– Extension to workers with children under the age of eight or children with a disability or chronic illness of the right to work remotely, subject to a breakdown between men and women and when this is compatible with the functions.

STRENGTHENING PROTECTION AT WORK FOR INFORMAL CAREGIVERS

– Carer’s permit as an annual fee;

– Extension of the right to be absent from work for 15 days, without loss of rights, except remuneration, to non-main caregivers whose status has been recognized (up to the 4th degree of relationship);

– Widening access to flexible working arrangements for carers, namely teleworking, flexible working hours and/or part-time;

– Introduction of guarantees for the carer.

PROMOTING ADMINISTRATIVE SIMPLIFICATION

– Automatic communication of the hiring of foreign workers by Social Security to the Authority for Working Conditions (ACT);

– Single communication of admission of workers to Social Security and workers’ compensation funds.

By Dr. Eduardo Serra Jorge
|| features@algarveresident.com

Dr. Eduardo Serra Jorge is a founding member, senior partner and CEO of the law firm Eduardo Serra Jorge & Maria José Garcia – Sociedade de Advogados, RL, established in 1987.
In his column, he discusses legal issues concerning foreign residents in Portugal.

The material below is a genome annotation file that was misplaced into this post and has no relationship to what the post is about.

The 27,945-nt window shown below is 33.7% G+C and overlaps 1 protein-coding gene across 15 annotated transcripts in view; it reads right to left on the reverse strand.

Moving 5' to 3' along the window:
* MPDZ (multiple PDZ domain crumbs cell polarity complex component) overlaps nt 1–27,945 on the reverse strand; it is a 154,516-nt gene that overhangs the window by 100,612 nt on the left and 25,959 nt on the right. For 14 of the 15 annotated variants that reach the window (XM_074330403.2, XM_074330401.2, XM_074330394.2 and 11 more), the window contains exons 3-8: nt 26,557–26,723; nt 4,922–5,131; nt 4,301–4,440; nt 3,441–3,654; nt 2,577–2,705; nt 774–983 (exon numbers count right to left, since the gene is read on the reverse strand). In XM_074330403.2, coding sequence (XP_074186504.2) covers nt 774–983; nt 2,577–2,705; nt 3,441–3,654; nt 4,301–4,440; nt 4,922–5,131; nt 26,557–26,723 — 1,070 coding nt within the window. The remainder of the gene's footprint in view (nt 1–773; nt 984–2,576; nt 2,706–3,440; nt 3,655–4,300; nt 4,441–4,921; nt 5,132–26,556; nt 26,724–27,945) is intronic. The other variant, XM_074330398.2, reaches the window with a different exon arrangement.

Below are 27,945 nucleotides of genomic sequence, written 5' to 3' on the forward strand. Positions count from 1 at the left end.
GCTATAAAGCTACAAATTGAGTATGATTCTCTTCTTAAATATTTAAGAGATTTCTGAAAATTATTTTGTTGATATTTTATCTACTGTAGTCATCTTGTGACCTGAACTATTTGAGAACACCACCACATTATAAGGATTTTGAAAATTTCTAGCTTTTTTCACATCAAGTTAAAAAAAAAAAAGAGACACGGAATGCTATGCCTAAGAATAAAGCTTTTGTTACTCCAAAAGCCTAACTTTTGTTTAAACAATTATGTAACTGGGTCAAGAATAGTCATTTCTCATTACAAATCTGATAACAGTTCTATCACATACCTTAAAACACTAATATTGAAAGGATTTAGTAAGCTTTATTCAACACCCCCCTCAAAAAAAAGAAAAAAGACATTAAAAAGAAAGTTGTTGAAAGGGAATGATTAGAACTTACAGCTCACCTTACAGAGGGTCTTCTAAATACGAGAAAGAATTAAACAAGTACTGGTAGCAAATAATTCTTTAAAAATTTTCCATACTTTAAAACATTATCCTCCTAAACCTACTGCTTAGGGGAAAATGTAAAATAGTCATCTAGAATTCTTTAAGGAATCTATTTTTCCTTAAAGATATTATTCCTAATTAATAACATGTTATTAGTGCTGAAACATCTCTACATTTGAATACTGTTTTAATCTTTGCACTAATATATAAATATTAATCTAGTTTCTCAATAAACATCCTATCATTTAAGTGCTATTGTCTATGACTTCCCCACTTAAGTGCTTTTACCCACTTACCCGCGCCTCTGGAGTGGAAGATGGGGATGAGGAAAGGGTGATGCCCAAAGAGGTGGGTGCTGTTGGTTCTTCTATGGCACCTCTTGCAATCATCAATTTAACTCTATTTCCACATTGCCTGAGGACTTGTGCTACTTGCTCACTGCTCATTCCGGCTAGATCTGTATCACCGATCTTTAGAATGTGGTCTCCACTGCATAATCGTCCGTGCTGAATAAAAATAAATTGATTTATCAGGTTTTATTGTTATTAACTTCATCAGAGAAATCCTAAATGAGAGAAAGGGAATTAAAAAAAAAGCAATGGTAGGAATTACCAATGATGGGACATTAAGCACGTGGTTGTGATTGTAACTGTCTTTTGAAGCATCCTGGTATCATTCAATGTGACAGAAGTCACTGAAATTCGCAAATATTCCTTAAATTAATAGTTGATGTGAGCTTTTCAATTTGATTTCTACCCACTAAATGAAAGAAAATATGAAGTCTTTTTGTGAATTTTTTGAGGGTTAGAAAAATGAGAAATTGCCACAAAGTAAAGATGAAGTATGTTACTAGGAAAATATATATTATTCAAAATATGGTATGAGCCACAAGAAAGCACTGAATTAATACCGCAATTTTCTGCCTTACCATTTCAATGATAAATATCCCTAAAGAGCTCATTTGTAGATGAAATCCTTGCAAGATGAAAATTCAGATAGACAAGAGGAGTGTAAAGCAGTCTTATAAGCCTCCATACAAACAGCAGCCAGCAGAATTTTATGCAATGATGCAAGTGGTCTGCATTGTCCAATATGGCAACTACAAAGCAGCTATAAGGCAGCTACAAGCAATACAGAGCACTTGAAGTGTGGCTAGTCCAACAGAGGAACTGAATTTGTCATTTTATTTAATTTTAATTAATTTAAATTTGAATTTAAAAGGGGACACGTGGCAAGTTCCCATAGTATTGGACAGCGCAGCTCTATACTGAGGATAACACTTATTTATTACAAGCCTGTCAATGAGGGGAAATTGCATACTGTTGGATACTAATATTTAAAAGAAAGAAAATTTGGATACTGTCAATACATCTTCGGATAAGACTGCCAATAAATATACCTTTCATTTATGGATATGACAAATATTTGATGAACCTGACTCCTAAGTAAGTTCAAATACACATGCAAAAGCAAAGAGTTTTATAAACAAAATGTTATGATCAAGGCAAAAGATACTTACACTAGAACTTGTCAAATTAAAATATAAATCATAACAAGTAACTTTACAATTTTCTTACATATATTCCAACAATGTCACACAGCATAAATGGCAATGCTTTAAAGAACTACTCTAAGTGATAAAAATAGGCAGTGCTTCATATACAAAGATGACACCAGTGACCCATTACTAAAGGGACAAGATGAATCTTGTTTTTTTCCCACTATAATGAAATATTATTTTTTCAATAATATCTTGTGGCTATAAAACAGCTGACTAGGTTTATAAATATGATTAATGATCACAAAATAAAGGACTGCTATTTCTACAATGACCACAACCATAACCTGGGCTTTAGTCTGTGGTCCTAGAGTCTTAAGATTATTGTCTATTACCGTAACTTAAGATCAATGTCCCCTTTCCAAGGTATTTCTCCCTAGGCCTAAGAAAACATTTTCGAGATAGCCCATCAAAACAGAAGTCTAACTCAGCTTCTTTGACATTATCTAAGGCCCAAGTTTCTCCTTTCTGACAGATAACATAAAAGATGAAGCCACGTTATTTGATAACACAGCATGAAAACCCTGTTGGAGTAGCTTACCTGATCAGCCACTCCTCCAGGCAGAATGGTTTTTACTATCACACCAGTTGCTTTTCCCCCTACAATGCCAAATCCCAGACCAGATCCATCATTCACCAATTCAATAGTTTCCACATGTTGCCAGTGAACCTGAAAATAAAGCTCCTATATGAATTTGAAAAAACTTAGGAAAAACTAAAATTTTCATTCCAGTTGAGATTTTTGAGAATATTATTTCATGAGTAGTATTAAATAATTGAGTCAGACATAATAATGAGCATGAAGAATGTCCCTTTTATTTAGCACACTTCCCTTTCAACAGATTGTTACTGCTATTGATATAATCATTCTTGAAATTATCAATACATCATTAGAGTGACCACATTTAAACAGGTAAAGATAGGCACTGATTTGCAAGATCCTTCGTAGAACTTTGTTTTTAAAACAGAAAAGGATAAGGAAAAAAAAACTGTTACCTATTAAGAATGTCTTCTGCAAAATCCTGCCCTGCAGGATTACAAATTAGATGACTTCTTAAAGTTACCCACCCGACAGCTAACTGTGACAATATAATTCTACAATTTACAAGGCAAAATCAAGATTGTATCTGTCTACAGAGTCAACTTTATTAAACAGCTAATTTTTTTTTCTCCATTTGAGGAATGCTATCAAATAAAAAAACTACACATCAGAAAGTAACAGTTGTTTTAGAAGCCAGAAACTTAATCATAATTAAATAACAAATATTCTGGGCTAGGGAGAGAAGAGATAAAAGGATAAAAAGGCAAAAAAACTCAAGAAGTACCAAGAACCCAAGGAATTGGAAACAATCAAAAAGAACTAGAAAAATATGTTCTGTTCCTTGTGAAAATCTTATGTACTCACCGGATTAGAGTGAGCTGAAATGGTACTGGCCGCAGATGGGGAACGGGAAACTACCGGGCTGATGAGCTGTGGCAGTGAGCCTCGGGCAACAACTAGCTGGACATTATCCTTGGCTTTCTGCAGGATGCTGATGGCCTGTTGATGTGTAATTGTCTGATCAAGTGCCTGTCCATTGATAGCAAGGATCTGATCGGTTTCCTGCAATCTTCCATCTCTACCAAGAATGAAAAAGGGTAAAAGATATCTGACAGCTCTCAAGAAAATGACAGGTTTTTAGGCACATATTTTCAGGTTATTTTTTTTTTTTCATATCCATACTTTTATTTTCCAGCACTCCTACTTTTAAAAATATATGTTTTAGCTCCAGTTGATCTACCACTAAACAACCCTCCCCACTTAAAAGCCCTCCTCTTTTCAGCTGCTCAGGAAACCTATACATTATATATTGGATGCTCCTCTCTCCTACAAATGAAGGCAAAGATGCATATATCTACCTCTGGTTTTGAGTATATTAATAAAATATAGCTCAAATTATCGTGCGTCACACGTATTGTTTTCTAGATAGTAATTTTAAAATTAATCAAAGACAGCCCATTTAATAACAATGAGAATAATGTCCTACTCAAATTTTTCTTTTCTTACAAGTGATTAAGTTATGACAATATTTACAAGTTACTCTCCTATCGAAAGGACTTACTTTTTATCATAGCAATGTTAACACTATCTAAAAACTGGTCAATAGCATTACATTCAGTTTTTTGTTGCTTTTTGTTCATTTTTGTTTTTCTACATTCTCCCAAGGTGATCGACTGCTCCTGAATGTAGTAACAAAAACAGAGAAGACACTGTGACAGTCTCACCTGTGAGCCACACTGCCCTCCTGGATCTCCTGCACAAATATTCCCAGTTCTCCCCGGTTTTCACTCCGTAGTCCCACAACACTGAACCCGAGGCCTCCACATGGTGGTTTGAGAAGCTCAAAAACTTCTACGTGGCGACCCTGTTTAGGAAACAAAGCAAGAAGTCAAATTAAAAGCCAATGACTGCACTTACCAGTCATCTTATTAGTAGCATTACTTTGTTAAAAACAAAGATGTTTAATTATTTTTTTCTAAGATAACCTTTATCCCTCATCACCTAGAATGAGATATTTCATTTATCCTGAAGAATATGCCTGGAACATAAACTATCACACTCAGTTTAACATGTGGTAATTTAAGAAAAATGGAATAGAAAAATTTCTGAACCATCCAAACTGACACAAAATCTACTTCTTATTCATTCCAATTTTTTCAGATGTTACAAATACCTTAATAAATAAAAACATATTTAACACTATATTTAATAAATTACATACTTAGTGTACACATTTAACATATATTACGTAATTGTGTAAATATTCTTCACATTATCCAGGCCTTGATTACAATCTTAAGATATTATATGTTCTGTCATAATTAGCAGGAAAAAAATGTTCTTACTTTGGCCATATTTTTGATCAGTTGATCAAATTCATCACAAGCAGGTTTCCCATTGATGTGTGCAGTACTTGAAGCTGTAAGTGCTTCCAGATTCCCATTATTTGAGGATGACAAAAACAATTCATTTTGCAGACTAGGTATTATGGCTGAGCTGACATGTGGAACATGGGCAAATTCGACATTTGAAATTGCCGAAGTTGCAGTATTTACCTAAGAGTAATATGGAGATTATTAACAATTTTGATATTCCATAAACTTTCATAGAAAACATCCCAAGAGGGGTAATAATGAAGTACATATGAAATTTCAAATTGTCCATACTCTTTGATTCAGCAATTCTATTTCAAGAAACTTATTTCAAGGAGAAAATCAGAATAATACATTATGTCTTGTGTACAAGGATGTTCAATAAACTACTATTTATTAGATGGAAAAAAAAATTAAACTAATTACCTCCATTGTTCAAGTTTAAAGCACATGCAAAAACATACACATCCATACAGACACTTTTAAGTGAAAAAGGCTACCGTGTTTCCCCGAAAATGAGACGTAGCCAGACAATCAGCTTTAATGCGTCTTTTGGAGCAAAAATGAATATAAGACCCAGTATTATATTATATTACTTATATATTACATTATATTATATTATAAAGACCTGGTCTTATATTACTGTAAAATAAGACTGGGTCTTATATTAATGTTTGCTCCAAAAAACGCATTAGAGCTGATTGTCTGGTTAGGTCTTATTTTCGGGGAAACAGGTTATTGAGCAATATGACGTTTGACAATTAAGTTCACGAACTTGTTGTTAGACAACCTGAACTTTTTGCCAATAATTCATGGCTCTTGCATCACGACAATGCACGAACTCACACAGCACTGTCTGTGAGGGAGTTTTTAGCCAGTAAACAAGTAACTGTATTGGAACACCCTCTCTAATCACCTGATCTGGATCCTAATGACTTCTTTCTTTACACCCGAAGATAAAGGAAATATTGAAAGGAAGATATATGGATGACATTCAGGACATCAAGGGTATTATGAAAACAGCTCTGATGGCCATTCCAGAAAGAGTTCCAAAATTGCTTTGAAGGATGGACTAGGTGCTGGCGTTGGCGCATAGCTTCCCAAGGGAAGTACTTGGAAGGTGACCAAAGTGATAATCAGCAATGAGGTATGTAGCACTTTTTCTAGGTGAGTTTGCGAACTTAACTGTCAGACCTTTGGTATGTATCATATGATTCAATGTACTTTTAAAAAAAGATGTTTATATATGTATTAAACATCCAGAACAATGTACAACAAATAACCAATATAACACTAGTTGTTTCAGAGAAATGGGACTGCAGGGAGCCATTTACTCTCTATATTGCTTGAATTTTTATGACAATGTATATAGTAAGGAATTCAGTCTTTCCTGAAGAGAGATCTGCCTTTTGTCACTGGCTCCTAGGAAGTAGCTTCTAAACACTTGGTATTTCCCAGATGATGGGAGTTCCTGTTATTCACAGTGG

Faro office in Gaveto das Ruas Pedro Nunes e José de Matos, 5 R/C
289 829 326

www.esjmjgadvogados.com

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Enugu lawmakers want employment embargo on IMT lifted https://ocupario.org/enugu-lawmakers-want-employment-embargo-on-imt-lifted/ Sat, 18 Jun 2022 06:39:50 +0000 https://ocupario.org/enugu-lawmakers-want-employment-embargo-on-imt-lifted/ The Enugu House of Assembly has called on the state executive to lift the embargo it had imposed on employment in Institute of Management and Technology (IMT), Enugu. Chairman of the House Education Committee, James Akadu, made the request in Enugu on Friday during the committee’s oversight function at IMT. Mr. Akadu said lifting the […]]]>

The Enugu House of Assembly has called on the state executive to lift the embargo it had imposed on employment in Institute of Management and Technology (IMT), Enugu.

Chairman of the House Education Committee, James Akadu, made the request in Enugu on Friday during the committee’s oversight function at IMT.

Mr. Akadu said lifting the embargo would enable the institute to recruit qualified lecturers.